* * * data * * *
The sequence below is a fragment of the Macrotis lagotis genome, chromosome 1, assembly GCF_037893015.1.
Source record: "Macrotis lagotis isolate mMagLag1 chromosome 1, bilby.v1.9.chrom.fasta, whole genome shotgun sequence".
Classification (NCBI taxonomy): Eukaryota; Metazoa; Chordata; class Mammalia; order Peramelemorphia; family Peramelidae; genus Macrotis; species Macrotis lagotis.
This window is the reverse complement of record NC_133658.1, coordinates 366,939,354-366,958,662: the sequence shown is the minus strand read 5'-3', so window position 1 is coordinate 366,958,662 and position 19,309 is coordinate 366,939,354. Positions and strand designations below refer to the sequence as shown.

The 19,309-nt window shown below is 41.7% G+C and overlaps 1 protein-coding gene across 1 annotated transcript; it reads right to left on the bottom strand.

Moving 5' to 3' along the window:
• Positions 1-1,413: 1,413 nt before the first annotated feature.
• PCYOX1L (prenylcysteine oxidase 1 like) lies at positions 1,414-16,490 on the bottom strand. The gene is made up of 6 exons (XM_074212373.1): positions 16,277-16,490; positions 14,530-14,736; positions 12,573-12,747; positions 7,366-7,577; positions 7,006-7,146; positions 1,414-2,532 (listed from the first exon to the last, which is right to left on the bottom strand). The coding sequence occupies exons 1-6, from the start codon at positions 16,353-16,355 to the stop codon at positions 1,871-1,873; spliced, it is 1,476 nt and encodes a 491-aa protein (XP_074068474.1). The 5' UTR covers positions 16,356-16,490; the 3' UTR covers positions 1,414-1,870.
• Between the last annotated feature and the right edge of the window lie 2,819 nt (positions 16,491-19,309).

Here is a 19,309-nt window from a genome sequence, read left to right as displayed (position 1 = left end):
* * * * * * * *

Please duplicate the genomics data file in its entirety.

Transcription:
The sequence below is a fragment of the Macrotis lagotis genome, chromosome 1, assembly GCF_037893015.1.
Source record: "Macrotis lagotis isolate mMagLag1 chromosome 1, bilby.v1.9.chrom.fasta, whole genome shotgun sequence".
Classification (NCBI taxonomy): Eukaryota; Metazoa; Chordata; class Mammalia; order Peramelemorphia; family Peramelidae; genus Macrotis; species Macrotis lagotis.
This window is the reverse complement of record NC_133658.1, coordinates 366,939,354-366,958,662: the sequence shown is the minus strand read 5'-3', so window position 1 is coordinate 366,958,662 and position 19,309 is coordinate 366,939,354. Positions and strand designations below refer to the sequence as shown.

The 19,309-nt window shown below is 41.7% G+C and overlaps 1 protein-coding gene across 1 annotated transcript; it reads right to left on the bottom strand.

Moving 5' to 3' along the window:
• Positions 1-1,413: 1,413 nt before the first annotated feature.
• PCYOX1L (prenylcysteine oxidase 1 like) lies at positions 1,414-16,490 on the bottom strand. The gene is made up of 6 exons (XM_074212373.1): positions 16,277-16,490; positions 14,530-14,736; positions 12,573-12,747; positions 7,366-7,577; positions 7,006-7,146; positions 1,414-2,532 (listed from the first exon to the last, which is right to left on the bottom strand). The coding sequence occupies exons 1-6, from the start codon at positions 16,353-16,355 to the stop codon at positions 1,871-1,873; spliced, it is 1,476 nt and encodes a 491-aa protein (XP_074068474.1). The 5' UTR covers positions 16,356-16,490; the 3' UTR covers positions 1,414-1,870.
• Between the last annotated feature and the right edge of the window lie 2,819 nt (positions 16,491-19,309).

Here is a 19,309-nt window from a genome sequence, read left to right as displayed (position 1 = left end):